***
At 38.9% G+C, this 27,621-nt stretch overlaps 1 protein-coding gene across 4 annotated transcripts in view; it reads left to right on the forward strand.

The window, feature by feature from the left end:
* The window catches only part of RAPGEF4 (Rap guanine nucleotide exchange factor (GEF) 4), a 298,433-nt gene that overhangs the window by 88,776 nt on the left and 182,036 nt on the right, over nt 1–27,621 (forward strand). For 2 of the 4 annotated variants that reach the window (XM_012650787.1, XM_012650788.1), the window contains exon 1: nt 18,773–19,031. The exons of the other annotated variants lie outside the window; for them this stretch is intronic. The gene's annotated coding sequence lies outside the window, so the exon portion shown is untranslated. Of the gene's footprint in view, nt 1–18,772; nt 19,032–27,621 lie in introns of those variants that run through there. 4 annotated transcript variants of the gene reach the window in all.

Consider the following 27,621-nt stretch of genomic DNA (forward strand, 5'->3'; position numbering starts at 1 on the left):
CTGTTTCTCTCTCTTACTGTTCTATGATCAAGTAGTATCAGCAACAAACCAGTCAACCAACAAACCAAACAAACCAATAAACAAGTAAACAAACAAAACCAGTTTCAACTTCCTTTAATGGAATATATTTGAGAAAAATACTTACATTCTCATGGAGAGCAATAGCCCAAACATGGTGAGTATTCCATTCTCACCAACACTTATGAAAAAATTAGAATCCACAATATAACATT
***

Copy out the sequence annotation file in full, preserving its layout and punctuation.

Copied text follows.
At 38.9% G+C, this 27,621-nt stretch overlaps 1 protein-coding gene across 4 annotated transcripts in view; it reads left to right on the forward strand.

The window, feature by feature from the left end:
* The window catches only part of RAPGEF4 (Rap guanine nucleotide exchange factor (GEF) 4), a 298,433-nt gene that overhangs the window by 88,776 nt on the left and 182,036 nt on the right, over nt 1–27,621 (forward strand). For 2 of the 4 annotated variants that reach the window (XM_012650787.1, XM_012650788.1), the window contains exon 1: nt 18,773–19,031. The exons of the other annotated variants lie outside the window; for them this stretch is intronic. The gene's annotated coding sequence lies outside the window, so the exon portion shown is untranslated. Of the gene's footprint in view, nt 1–18,772; nt 19,032–27,621 lie in introns of those variants that run through there. 4 annotated transcript variants of the gene reach the window in all.

Consider the following 27,621-nt stretch of genomic DNA (forward strand, 5'->3'; position numbering starts at 1 on the left):
CTGTTTCTCTCTCTTACTGTTCTATGATCAAGTAGTATCAGCAACAAACCAGTCAACCAACAAACCAAACAAACCAATAAACAAGTAAACAAACAAAACCAGTTTCAACTTCCTTTAATGGAATATATTTGAGAAAAATACTTACATTCTCATGGAGAGCAATAGCCCAAACATGGTGAGTATTCCATTCTCACCAACACTTATGAAAAAATTAGAATCCACAATATAACATT